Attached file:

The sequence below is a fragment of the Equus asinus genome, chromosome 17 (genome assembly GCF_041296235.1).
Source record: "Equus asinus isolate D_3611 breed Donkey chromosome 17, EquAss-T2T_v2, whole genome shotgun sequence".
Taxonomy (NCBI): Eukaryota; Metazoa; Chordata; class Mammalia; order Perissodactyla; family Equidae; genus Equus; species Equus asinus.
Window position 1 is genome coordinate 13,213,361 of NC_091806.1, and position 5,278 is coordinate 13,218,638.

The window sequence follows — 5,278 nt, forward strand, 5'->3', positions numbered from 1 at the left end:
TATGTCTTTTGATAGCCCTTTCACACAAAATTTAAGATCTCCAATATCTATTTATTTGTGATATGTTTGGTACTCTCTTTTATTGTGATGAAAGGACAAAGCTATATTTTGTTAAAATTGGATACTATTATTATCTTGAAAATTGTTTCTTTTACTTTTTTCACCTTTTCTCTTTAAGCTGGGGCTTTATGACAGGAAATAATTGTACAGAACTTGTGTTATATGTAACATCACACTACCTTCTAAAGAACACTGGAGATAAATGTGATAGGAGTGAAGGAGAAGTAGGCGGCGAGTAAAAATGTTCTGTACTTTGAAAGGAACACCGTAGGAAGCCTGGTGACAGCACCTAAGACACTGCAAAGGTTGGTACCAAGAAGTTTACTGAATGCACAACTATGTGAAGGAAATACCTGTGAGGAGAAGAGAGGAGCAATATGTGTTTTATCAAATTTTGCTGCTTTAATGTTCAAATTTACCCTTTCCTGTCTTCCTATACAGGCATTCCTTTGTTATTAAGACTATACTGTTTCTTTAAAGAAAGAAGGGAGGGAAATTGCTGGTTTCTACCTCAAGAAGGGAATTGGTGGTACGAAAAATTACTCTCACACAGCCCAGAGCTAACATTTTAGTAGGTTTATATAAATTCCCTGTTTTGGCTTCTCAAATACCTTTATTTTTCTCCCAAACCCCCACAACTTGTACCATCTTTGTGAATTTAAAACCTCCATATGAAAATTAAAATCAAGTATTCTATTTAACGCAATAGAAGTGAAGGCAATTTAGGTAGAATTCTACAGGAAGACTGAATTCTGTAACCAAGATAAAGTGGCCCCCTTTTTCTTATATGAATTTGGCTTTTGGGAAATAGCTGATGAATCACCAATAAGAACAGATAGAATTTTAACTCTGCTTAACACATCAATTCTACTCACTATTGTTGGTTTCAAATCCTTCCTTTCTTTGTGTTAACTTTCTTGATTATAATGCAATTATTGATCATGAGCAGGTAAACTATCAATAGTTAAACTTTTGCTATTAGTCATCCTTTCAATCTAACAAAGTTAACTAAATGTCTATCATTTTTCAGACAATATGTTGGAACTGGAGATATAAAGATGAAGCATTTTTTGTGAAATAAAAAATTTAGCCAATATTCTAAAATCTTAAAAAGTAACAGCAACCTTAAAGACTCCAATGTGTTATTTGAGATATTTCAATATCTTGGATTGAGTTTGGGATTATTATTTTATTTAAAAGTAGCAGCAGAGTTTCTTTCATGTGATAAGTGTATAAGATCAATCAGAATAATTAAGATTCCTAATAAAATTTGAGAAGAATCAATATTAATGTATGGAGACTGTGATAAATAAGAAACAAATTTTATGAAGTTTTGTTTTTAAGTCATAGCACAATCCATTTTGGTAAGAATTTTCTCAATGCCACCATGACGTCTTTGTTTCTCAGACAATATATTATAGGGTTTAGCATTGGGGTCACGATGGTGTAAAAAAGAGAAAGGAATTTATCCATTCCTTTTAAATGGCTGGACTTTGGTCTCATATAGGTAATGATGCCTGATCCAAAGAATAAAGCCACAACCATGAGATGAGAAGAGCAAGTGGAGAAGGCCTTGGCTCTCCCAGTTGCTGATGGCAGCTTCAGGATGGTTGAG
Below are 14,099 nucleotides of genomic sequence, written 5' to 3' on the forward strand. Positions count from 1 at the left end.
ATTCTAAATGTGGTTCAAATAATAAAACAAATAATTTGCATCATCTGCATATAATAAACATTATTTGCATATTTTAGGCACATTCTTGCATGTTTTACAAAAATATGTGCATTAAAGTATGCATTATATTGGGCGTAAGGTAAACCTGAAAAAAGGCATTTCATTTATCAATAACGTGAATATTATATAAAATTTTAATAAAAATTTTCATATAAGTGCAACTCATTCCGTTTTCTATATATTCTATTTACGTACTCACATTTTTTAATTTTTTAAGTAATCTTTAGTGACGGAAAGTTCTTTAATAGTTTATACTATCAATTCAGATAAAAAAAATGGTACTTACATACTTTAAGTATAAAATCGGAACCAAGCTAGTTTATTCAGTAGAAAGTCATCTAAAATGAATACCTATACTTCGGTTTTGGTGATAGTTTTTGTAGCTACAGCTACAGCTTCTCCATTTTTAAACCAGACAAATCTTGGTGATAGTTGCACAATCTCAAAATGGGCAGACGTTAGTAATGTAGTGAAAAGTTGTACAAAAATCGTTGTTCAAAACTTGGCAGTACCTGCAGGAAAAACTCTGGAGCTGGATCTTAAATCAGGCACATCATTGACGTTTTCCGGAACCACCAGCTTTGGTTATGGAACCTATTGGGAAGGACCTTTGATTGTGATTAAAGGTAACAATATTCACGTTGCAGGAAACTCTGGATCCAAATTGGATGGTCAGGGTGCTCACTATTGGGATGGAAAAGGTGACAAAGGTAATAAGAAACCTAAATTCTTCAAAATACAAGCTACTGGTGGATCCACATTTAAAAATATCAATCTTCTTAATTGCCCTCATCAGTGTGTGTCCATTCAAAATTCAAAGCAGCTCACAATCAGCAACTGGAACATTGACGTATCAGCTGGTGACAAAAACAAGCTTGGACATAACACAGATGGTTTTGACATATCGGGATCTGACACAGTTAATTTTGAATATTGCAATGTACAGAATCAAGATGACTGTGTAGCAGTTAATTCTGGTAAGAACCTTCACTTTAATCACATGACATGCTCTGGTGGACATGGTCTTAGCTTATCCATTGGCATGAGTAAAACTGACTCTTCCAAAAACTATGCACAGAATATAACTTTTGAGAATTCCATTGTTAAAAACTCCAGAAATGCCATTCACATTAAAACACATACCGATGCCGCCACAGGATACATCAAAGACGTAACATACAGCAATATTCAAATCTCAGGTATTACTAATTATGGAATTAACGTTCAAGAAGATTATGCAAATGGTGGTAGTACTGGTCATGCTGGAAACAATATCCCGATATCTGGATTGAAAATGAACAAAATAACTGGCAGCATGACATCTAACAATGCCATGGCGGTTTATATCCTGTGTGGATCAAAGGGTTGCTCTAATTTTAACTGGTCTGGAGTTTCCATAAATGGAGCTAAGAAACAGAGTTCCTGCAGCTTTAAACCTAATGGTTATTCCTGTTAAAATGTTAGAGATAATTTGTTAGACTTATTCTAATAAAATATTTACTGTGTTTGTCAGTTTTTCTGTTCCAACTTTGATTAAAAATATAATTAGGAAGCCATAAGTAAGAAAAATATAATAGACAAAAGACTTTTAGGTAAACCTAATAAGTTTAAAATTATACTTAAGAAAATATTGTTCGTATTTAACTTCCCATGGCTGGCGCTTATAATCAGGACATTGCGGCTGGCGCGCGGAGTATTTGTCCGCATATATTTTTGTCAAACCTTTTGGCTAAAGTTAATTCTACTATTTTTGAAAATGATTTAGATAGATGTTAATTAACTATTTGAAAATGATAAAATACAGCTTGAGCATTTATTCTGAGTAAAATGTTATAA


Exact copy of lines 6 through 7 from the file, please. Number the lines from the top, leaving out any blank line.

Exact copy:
TATGTCTTTTGATAGCCCTTTCACACAAAATTTAAGATCTCCAATATCTATTTATTTGTGATATGTTTGGTACTCTCTTTTATTGTGATGAAAGGACAAAGCTATATTTTGTTAAAATTGGATACTATTATTATCTTGAAAATTGTTTCTTTTACTTTTTTCACCTTTTCTCTTTAAGCTGGGGCTTTATGACAGGAAATAATTGTACAGAACTTGTGTTATATGTAACATCACACTACCTTCTAAAGAACACTGGAGATAAATGTGATAGGAGTGAAGGAGAAGTAGGCGGCGAGTAAAAATGTTCTGTACTTTGAAAGGAACACCGTAGGAAGCCTGGTGACAGCACCTAAGACACTGCAAAGGTTGGTACCAAGAAGTTTACTGAATGCACAACTATGTGAAGGAAATACCTGTGAGGAGAAGAGAGGAGCAATATGTGTTTTATCAAATTTTGCTGCTTTAATGTTCAAATTTACCCTTTCCTGTCTTCCTATACAGGCATTCCTTTGTTATTAAGACTATACTGTTTCTTTAAAGAAAGAAGGGAGGGAAATTGCTGGTTTCTACCTCAAGAAGGGAATTGGTGGTACGAAAAATTACTCTCACACAGCCCAGAGCTAACATTTTAGTAGGTTTATATAAATTCCCTGTTTTGGCTTCTCAAATACCTTTATTTTTCTCCCAAACCCCCACAACTTGTACCATCTTTGTGAATTTAAAACCTCCATATGAAAATTAAAATCAAGTATTCTATTTAACGCAATAGAAGTGAAGGCAATTTAGGTAGAATTCTACAGGAAGACTGAATTCTGTAACCAAGATAAAGTGGCCCCCTTTTTCTTATATGAATTTGGCTTTTGGGAAATAGCTGATGAATCACCAATAAGAACAGATAGAATTTTAACTCTGCTTAACACATCAATTCTACTCACTATTGTTGGTTTCAAATCCTTCCTTTCTTTGTGTTAACTTTCTTGATTATAATGCAATTATTGATCATGAGCAGGTAAACTATCAATAGTTAAACTTTTGCTATTAGTCATCCTTTCAATCTAACAAAGTTAACTAAATGTCTATCATTTTTCAGACAATATGTTGGAACTGGAGATATAAAGATGAAGCATTTTTTGTGAAATAAAAAATTTAGCCAATATTCTAAAATCTTAAAAAGTAACAGCAACCTTAAAGACTCCAATGTGTTATTTGAGATATTTCAATATCTTGGATTGAGTTTGGGATTATTATTTTATTTAAAAGTAGCAGCAGAGTTTCTTTCATGTGATAAGTGTATAAGATCAATCAGAATAATTAAGATTCCTAATAAAATTTGAGAAGAATCAATATTAATGTATGGAGACTGTGATAAATAAGAAACAAATTTTATGAAGTTTTGTTTTTAAGTCATAGCACAATCCATTTTGGTAAGAATTTTCTCAATGCCACCATGACGTCTTTGTTTCTCAGACAATATATTATAGGGTTTAGCATTGGGGTCACGATGGTGTAAAAAAGAGAAAGGAATTTATCCATTCCTTTTAAATGGCTGGACTTTGGTCTCATATAGGTAATGATGCCTGATCCAAAGAATAAAGCCACAACCATGAGATGAGAAGAGCAAGTGGAGAAGGCCTTGGCTCTCCCAGTTGCTGATGGCAGCTTCAGGATGGTTGAG
Below are 14,099 nucleotides of genomic sequence, written 5' to 3' on the forward strand. Positions count from 1 at the left end.